I received a message on facebook from a gentleman who has a daughter with dyslexia. She’s in elementary school and faces challenges daily. He says it is something new every day… joked that at least it’s not boring. He asked if I’d write a post about my experiences with dyslexia and talk about how my parents dealt with it.
Praise be to the God and Father of our Lord Jesus Christ, the Father of compassion and the God of all comfort, who comforts us in all our troubles, so that we can comfort those in any trouble with the comfort we ourselves receive from God. For just as we share abundantly in the sufferings of Christ, so also our comfort abounds through Christ. – 2 Corinthians 1:3-5
Well… we all take it as it comes – but of all the supportive things I remember my parents doing, the most important one was… they always encouraged me to be better, but they praised me when I did my best. I was one of the lucky ones because I was diagnosed early and got into special education in elementary school. So many people are adults before they are told they have dyslexia. That has to be so frustrating!
Bless my parents – they made sure that my grade school made use of my talents in music and encouraged the positives I had to contribute instead of focusing on the negatives – the spelling errors, illegible handwriting, careless errors in math, and length of time it took me to write an essay. I have wonderful memories of playing vibes in a music class performance. Nobody in my school made me feel stupid or inept. My teachers encouraged my talents, and I believe it’s because my parents were involved in my education.
Parents of dyslexic children have to keep their ears close to the door of the classroom. They have to be involved every step of the way. My mother had constant communication with not only the teachers but also the principal and everyone else responsible for my learning experience.
It wasn’t easy… homework was horrible! I went to bed crying every night because I felt so stupid. One thing I did learn early in life is that you need to resist the temptation to compete with smart kids. Our smart kid was Karen “Blythe” Watson. I heard through the grapevine that she is now a successful lawyer. I’m not surprised! Blythe was everything I wanted to be – I so wanted to be her. I don’t know why, but I was always invited to her slumber parties and I felt so COOL because the smart girl wanted me for a friend! Blythe had naturally curly hair – long and thick… in the 1970’s that was THE cool hair to have!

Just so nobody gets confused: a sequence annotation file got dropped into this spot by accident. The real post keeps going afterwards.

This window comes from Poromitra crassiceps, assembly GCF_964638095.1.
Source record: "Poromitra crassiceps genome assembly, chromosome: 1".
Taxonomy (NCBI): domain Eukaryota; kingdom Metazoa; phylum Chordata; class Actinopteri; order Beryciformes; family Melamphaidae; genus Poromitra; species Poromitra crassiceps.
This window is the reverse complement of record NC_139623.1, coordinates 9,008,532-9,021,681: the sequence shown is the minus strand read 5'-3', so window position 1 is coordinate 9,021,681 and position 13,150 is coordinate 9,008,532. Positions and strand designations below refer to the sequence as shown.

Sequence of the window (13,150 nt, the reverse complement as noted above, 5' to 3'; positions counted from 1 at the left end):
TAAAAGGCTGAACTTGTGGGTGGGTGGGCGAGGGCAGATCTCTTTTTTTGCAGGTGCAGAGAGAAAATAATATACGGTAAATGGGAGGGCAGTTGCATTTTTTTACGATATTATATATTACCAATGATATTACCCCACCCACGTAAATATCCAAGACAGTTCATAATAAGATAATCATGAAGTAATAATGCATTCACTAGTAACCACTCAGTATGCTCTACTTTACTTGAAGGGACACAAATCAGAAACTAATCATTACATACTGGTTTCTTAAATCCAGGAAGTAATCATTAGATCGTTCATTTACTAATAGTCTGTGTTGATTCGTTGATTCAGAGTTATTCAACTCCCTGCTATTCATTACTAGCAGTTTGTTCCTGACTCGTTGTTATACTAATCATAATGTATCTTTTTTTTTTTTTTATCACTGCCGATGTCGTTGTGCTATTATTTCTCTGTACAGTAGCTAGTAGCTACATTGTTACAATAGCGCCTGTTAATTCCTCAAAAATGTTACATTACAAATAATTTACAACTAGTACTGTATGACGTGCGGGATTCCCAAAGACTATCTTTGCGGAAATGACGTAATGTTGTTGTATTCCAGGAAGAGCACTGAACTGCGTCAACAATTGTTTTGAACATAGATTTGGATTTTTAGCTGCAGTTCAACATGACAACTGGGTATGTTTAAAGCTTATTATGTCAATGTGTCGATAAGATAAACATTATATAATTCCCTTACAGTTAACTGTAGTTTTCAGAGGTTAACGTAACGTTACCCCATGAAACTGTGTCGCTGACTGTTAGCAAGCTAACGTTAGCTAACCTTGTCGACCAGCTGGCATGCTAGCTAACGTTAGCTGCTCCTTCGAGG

Keep your child in a good circle of friends because that’s going to help her self-esteem. If at all possible, surround her with the smart kids – because dyslexic kids are slow – but we’re not stupid. It takes us longer to notice stuff – but we get there. We are good and listening to others and catch on when we hear good ideas from smart kids. Our problem is with visuals – perceptions – concepts. We can learn! We are determined to learn… we just don’t learn the same way.
When they showed films in school – other kids were taking notes and I was wondering what they were writing down that I had somehow missed.
Even today visual learning is not good for me. Pop in a CD (back then it was a cassette tape – LOL) – and let me listen to it a couple of times – then I grasp the concept – if I can hear it without words on a screen or pictures – I can get it. I’m all about books on CD – love ’em!
I used to listen to my devotionals each day – and I still hop on the computer and listen to them! Reading weighs me down – I do read because I’m determined to overcome this disability… I’m stubborn. This isn’t going to win – it just isn’t.
Not every child learns the same way, and educators need to realize that.
Be your child’s biggest encouragement. People in the world will not be kind, so it’s up to you to find your child’s strengths and offer lessons to them. Pull the weeds – but make sure you water the flowers. The flowers I grew were musical. I took private piano lessons for many years every Thursday afternoon. I’m not a great pianist – but it’s something I was pretty good at – playing music makes me feel good.
Today I’m more well-rounded and I’m a better reader than I’ve been before. I’ve not read WAR & PEACE – but I read to entertain myself these days, which I never thought would happen. I do still have to follow the words with my finger – I don’t think that will ever change. My eyes tend to skip lines and twist words and numbers – so… it does get interesting sometimes.
I hope this post helps you as parents. Dyslexic kids are slow – but there are eye exercises that help (remember the pencil exercise – ??? Keep your eye on the lead portion as the pencil comes closer to your face… LOL). They said it would strengthen my eyes – I think it gave me headaches.
Let your child know that you understand their frustration and keep the lines of communication open with them about it. If they want to cry during homework time – let the tears come. Just cry with them and don’t make them feel worse or use a nasty tone of voice or mean words with them. It does not help.
Encourage your child to be better than she was yesterday. Don’t compete with others, but be more complete yourself! Comparison with others makes us feel like failures, but if we see our lives as God sees them, we will know that He gives us gifts and talents. Maybe I can’t do math in my head, but I can do some things that others can’t… so if you combine my gifts with the gifts of others – how cool is that? We sharpen one another’s iron and that makes everyone better, right? 🙂